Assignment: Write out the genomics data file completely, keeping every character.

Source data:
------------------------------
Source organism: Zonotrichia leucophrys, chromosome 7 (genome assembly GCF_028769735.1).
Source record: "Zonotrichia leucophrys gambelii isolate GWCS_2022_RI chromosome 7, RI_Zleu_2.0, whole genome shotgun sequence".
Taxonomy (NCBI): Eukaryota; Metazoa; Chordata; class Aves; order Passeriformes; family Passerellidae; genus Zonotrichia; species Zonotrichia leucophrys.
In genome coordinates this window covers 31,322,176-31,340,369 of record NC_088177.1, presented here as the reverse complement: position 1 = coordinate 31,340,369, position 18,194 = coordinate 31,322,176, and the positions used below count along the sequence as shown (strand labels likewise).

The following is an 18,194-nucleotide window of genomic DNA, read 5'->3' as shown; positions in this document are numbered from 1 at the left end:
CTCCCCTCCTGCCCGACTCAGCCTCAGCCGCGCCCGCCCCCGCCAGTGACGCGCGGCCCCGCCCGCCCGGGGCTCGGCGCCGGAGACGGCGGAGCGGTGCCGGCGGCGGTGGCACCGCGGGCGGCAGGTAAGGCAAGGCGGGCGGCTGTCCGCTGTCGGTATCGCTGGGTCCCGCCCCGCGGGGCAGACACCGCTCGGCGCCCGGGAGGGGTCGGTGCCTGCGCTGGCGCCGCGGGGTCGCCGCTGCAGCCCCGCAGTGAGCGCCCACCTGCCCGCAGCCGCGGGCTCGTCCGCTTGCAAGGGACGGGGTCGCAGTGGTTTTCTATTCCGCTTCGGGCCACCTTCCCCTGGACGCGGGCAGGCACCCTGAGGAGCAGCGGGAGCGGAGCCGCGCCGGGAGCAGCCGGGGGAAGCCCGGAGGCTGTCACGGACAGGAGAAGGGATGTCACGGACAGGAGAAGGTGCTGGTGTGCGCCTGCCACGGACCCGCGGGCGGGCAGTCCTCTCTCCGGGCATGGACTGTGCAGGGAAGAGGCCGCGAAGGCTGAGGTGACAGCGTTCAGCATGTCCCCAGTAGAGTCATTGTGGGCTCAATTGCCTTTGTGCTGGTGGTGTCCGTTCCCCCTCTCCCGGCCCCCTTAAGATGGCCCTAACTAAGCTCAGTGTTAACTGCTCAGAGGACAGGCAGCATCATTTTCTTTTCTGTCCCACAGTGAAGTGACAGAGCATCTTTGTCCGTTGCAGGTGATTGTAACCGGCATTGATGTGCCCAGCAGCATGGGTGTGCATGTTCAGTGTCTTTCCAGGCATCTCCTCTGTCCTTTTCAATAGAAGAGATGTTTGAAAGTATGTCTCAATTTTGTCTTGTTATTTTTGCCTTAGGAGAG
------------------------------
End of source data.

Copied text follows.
Source organism: Zonotrichia leucophrys, chromosome 7 (genome assembly GCF_028769735.1).
Source record: "Zonotrichia leucophrys gambelii isolate GWCS_2022_RI chromosome 7, RI_Zleu_2.0, whole genome shotgun sequence".
Taxonomy (NCBI): Eukaryota; Metazoa; Chordata; class Aves; order Passeriformes; family Passerellidae; genus Zonotrichia; species Zonotrichia leucophrys.
In genome coordinates this window covers 31,322,176-31,340,369 of record NC_088177.1, presented here as the reverse complement: position 1 = coordinate 31,340,369, position 18,194 = coordinate 31,322,176, and the positions used below count along the sequence as shown (strand labels likewise).

The following is an 18,194-nucleotide window of genomic DNA, read 5'->3' as shown; positions in this document are numbered from 1 at the left end:
CTCCCCTCCTGCCCGACTCAGCCTCAGCCGCGCCCGCCCCCGCCAGTGACGCGCGGCCCCGCCCGCCCGGGGCTCGGCGCCGGAGACGGCGGAGCGGTGCCGGCGGCGGTGGCACCGCGGGCGGCAGGTAAGGCAAGGCGGGCGGCTGTCCGCTGTCGGTATCGCTGGGTCCCGCCCCGCGGGGCAGACACCGCTCGGCGCCCGGGAGGGGTCGGTGCCTGCGCTGGCGCCGCGGGGTCGCCGCTGCAGCCCCGCAGTGAGCGCCCACCTGCCCGCAGCCGCGGGCTCGTCCGCTTGCAAGGGACGGGGTCGCAGTGGTTTTCTATTCCGCTTCGGGCCACCTTCCCCTGGACGCGGGCAGGCACCCTGAGGAGCAGCGGGAGCGGAGCCGCGCCGGGAGCAGCCGGGGGAAGCCCGGAGGCTGTCACGGACAGGAGAAGGGATGTCACGGACAGGAGAAGGTGCTGGTGTGCGCCTGCCACGGACCCGCGGGCGGGCAGTCCTCTCTCCGGGCATGGACTGTGCAGGGAAGAGGCCGCGAAGGCTGAGGTGACAGCGTTCAGCATGTCCCCAGTAGAGTCATTGTGGGCTCAATTGCCTTTGTGCTGGTGGTGTCCGTTCCCCCTCTCCCGGCCCCCTTAAGATGGCCCTAACTAAGCTCAGTGTTAACTGCTCAGAGGACAGGCAGCATCATTTTCTTTTCTGTCCCACAGTGAAGTGACAGAGCATCTTTGTCCGTTGCAGGTGATTGTAACCGGCATTGATGTGCCCAGCAGCATGGGTGTGCATGTTCAGTGTCTTTCCAGGCATCTCCTCTGTCCTTTTCAATAGAAGAGATGTTTGAAAGTATGTCTCAATTTTGTCTTGTTATTTTTGCCTTAGGAGAG